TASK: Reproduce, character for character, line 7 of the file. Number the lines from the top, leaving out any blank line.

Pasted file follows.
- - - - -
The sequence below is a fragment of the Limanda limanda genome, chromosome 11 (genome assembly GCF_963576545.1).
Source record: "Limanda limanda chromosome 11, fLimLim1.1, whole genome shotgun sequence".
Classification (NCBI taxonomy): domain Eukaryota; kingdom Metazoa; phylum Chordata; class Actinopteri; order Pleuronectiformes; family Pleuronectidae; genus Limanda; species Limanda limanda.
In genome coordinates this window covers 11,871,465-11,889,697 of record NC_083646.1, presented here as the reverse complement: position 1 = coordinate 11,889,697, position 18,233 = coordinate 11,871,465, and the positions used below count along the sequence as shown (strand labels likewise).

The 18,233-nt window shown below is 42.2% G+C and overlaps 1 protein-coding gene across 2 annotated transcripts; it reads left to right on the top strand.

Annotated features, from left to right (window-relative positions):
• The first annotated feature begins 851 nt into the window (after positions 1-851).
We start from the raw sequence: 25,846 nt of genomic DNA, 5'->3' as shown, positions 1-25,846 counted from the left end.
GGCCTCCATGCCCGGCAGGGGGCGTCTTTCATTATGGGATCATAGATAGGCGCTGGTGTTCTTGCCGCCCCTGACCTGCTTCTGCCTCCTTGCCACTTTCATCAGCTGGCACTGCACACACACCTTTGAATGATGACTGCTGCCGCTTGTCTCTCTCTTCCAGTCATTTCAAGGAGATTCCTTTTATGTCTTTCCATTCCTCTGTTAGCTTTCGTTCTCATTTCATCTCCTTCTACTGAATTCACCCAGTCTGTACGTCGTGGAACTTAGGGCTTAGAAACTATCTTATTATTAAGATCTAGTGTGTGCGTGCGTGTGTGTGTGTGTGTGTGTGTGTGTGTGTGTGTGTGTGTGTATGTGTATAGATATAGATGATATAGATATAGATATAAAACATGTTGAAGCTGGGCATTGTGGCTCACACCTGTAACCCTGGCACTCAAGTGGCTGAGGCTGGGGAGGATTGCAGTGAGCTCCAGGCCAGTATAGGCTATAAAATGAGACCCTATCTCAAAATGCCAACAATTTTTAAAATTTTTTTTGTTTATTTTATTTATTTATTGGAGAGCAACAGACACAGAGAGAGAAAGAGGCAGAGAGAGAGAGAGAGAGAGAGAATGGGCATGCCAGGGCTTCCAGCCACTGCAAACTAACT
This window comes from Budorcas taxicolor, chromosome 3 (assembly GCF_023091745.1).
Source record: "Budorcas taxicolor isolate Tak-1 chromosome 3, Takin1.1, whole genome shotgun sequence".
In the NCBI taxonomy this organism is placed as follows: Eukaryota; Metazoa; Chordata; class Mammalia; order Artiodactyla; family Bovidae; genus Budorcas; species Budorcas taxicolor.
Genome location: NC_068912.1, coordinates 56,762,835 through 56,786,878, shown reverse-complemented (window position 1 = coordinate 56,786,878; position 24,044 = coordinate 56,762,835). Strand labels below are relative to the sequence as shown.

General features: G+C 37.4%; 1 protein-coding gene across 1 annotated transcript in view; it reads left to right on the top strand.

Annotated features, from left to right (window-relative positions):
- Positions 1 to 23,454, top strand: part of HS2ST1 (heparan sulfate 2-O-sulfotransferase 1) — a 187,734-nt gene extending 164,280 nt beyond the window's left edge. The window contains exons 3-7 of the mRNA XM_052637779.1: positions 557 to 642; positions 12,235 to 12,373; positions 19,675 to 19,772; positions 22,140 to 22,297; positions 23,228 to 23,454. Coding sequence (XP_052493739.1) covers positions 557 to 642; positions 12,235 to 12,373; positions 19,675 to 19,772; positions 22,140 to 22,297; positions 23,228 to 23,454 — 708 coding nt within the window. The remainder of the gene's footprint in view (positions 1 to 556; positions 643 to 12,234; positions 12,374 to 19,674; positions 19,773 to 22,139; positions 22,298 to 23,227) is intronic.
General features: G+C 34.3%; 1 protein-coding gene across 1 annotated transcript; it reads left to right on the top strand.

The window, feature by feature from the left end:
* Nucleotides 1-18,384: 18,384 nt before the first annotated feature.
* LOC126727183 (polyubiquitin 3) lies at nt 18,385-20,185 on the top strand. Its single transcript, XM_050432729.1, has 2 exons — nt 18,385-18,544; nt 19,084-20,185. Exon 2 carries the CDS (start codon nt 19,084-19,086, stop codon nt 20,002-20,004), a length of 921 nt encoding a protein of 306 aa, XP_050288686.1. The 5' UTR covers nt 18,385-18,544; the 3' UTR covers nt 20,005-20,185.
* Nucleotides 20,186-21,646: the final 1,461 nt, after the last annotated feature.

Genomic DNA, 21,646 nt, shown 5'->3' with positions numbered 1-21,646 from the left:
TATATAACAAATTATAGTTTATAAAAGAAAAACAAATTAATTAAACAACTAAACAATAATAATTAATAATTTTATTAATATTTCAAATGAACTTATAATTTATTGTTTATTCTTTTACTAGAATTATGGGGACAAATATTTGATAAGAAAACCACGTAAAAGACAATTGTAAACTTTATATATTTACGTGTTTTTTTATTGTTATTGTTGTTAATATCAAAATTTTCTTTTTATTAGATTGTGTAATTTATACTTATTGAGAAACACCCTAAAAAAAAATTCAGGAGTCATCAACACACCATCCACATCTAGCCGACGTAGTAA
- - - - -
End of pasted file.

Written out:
• The first annotated feature begins 851 nt into the window (after positions 1-851).